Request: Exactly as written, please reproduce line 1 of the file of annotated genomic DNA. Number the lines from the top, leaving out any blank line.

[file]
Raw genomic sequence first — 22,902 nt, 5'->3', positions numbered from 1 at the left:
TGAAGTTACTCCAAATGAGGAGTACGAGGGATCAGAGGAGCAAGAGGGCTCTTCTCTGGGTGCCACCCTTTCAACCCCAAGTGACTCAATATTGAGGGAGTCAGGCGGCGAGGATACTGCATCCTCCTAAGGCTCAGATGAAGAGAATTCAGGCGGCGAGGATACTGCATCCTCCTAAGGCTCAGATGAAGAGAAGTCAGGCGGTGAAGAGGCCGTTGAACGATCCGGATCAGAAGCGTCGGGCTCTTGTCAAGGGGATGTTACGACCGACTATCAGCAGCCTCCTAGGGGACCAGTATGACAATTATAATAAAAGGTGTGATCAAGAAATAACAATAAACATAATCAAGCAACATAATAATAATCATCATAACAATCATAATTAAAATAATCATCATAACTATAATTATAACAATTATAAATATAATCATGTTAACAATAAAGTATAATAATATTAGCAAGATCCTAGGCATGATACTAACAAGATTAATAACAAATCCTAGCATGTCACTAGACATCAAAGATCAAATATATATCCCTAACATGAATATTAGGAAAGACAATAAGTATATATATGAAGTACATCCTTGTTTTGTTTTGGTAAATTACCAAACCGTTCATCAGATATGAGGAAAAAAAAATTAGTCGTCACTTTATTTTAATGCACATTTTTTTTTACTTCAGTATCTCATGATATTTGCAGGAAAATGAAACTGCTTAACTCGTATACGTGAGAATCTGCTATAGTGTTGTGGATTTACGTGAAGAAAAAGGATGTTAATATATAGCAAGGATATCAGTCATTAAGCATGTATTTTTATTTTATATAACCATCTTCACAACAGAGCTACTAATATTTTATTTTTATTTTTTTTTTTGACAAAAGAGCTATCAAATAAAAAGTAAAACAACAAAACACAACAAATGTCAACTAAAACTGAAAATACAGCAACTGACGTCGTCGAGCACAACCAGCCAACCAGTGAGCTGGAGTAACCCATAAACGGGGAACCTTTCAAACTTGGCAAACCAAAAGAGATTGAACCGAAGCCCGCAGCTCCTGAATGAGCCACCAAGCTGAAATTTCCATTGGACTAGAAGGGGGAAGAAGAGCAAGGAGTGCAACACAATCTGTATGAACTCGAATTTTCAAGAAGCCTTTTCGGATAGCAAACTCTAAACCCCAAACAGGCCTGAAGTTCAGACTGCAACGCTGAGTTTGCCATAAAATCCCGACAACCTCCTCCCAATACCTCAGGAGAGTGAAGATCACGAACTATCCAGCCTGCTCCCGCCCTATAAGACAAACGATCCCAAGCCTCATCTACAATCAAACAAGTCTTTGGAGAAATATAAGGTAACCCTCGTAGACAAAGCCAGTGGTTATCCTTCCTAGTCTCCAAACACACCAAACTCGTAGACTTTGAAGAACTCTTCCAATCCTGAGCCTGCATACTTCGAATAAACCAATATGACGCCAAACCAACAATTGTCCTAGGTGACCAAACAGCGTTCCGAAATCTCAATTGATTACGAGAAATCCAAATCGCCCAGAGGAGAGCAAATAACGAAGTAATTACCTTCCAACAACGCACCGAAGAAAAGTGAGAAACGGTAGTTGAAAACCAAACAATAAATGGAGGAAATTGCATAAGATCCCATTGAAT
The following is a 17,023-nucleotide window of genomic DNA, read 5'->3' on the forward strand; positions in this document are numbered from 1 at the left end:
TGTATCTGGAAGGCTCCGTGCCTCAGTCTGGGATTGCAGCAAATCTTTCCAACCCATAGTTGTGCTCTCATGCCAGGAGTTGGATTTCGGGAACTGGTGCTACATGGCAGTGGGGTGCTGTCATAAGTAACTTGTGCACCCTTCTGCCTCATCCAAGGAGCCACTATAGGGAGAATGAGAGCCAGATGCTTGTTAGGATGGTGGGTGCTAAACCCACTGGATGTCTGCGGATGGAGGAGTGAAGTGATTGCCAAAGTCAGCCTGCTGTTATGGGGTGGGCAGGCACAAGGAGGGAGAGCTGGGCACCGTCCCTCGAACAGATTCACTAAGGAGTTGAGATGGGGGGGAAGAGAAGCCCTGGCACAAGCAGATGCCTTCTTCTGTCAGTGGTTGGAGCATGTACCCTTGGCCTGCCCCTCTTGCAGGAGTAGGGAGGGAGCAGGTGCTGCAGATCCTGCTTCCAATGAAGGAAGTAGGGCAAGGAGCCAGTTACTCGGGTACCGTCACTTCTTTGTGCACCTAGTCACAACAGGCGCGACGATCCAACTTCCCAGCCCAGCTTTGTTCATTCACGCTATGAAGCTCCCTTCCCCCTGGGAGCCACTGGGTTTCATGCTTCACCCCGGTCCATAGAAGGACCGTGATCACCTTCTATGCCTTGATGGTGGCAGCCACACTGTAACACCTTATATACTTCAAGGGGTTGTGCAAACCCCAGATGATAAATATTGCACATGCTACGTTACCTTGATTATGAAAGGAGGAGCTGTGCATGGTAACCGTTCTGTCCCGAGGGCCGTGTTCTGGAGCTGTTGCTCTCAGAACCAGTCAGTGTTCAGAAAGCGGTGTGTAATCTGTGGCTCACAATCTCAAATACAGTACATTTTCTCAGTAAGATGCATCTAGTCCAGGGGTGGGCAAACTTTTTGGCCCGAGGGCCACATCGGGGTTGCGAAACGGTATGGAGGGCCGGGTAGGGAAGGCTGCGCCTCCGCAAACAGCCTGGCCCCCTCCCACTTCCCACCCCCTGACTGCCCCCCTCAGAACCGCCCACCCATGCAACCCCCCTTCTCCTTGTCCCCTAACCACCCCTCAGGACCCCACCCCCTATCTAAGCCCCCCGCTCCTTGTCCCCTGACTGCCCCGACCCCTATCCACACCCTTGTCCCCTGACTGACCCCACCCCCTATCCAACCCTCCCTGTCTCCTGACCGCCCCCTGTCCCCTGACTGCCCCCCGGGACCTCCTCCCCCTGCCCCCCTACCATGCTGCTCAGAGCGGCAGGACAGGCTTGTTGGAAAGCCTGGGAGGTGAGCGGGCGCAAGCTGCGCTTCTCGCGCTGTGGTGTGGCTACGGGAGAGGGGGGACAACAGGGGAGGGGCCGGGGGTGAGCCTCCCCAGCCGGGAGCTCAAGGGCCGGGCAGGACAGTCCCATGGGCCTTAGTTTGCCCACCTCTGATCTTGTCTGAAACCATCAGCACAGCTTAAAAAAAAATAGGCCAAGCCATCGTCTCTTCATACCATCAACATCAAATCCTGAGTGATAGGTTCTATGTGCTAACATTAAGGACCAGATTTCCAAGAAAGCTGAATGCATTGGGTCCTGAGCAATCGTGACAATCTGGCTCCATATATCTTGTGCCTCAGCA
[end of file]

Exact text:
Raw genomic sequence first — 22,902 nt, 5'->3', positions numbered from 1 at the left: